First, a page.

When celebrities share secrets, good things happen

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Angelina Jolie, right, and actor Brad Pitt are seen at the 84th Academy Awards in the Hollywood section of Los Angeles. (AP Photo/Amy Sancetta, file)

 

Last Tuesday, Angelina Jolie made public the fact that she elected to undergo a double mastectomy, at the age of 37. This was her attempt to lower her risk of breast cancer, given the fact that she carries “the breast cancer gene.” She hopes to encourage other women to consider the potentially life-saving procedure for themselves. No doubt, other women will now come forward. A new list of celebrity names will coalesce.

What is particularly remarkable about the public statement made by Angelina Jolie is that she is a young, beautiful, sex symbol. She risks her career by changing her image in this way. To medicalize her breasts in the public’s perception is potentially to de-sexualize them. The bodily care of cancer prevention is far from the glamorous dream world that Hollywood sells.

Clearly, Jolie has chosen the high moral ground of trying to save lives by publicizing the procedure and stating that she feels as beautiful as ever. We should be grateful for her straightforward and courageous statement.

Indeed, we should be grateful for all — celebrities or not –who have driven social change by publicly outing themselves. It is arguable that we might not have had as much support for abortion reform, or addiction treatment, or HIV-AIDS research, or marriage equality, without them. Destigmatizing cancer prevention surgery will happen more quickly if celebrities and others get publicly vocal about their personal health choices.

Importantly, abortion and addiction and HIV-AIDS and love are different issues from preventative mastectomy. Abortion is a difficult but fundamentally ordinary choice in an untenable situation. Addiction is a disease that is relatively well understood, even if it is still difficult to treat. HIV-AIDS is a global pandemic that is by now well known. Marriage equality is a function of health and happiness in the first place.

But the phenomenon of breast cancer still eludes scientists. We still do not know how to prevent it or reliably cure it, save perhaps by surgically removing a vulnerable organ.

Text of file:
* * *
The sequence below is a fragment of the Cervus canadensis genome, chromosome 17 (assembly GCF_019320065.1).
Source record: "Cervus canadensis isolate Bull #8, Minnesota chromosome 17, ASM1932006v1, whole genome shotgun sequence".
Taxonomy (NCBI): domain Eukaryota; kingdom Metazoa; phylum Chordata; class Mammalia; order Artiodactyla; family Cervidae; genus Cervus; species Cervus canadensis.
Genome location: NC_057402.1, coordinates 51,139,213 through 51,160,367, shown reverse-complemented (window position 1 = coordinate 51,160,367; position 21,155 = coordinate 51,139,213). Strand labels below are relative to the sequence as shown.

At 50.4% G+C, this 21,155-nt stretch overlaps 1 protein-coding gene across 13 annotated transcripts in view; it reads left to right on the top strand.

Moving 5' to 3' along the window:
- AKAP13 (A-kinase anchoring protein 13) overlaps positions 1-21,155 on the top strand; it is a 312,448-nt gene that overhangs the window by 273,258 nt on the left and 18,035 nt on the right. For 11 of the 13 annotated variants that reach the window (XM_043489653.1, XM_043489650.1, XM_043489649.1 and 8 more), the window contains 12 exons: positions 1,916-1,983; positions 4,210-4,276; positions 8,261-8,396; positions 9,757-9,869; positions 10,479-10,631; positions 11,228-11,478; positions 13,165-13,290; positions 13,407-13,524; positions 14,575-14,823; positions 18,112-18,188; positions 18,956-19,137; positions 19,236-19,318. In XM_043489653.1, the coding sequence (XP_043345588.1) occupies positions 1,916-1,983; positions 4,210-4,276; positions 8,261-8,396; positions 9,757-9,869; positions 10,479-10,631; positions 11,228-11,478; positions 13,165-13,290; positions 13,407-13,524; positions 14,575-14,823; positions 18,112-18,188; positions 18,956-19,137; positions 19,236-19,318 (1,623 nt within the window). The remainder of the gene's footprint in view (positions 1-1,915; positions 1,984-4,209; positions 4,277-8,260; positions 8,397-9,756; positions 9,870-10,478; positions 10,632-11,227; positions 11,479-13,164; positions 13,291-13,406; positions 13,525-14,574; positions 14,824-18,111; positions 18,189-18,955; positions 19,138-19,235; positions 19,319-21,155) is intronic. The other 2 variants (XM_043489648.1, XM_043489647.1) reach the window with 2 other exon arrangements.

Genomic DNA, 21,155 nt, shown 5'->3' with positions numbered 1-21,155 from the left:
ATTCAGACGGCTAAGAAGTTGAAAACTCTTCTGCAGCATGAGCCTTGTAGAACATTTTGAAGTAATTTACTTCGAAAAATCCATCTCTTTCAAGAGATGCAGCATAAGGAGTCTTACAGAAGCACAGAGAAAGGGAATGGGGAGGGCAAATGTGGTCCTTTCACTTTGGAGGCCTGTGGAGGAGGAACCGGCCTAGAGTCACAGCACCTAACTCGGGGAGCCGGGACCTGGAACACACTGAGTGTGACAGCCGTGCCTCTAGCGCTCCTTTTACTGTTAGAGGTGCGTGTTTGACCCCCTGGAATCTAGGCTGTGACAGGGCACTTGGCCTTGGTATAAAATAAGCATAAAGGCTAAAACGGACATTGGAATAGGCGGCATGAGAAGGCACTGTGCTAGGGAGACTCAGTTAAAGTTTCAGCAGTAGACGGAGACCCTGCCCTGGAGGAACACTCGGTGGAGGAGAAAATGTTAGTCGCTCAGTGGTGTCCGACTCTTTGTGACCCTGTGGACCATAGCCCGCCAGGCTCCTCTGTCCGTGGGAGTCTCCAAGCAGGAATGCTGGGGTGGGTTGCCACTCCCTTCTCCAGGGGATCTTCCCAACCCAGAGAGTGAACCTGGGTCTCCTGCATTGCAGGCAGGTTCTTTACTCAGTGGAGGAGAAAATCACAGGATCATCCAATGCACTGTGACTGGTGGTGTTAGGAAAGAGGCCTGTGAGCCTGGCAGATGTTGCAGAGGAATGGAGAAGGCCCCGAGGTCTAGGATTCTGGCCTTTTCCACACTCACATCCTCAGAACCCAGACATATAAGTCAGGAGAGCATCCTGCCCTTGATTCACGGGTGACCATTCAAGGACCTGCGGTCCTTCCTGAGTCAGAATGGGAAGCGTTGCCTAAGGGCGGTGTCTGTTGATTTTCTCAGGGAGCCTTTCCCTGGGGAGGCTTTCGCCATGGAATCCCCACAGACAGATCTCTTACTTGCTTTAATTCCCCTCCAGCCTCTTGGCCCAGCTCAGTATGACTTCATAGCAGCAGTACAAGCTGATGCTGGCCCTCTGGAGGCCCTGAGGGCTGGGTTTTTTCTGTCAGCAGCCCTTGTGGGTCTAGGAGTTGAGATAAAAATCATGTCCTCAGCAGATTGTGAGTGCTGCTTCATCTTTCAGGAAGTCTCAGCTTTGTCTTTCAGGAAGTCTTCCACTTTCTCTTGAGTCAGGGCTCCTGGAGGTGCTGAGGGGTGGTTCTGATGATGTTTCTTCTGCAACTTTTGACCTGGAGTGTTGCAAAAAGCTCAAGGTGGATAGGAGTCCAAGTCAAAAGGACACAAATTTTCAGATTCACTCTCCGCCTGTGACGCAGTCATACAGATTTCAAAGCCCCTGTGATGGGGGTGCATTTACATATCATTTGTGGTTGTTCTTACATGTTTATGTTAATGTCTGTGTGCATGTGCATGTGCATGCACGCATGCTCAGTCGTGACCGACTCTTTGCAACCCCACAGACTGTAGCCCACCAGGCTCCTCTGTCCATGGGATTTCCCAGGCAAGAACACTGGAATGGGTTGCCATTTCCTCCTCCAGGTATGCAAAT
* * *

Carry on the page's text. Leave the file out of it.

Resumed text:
Furthermore, it seems that a lot of our current ideas about it are not even correct. While the public receives the message that getting regular mammograms is an effective preventive strategy, it has recently been reported that such screenings turn out to be only minimally effective in lowering the morbidity of the disease. As Peggy Orenstein wrote in the New York Times, our war against cancer has been a “feel-good war.”

In fact, given the incidence of false positives, and of cancers that do not actually need to be treated, such screenings can cause harm. According to a survey of 30 years of screening published in the New England Journal of Medicine in November 2012, as cited by Orenstein, “mammography’s impact is decidedly mixed: it does reduce, by a small percentage, the number of women who are told they have late-stage cancer, but it is far more likely to result in over diagnosis and unnecessary treatment, including surgery, weeks of radiation and potentially toxic drugs.”

When a celebrity such as Angelina Jolie makes such a generous and powerful intervention, it is right for the world to pay attention. But the list needs to grow longer, as well, of those demanding greatly increased support for primary cancer research and stricter environmental controls on the toxic substances we eat and breathe. Cancer needs a social movement demanding change.

Otherwise, no matter how many celebrities and others come courageously forward, and how well the world adapts to preventive mastectomy, it will not be enough.

Editor’s note: Laura Wexler is Professor and former Chair of the Women’s, Gender & Sexuality Studies Program at Yale and a fellow of the Op-Ed Project’s Public Voices Fellowship Program. She is co-author of “Pregnant Pictures”, a book about photographic images of the pregnant body.

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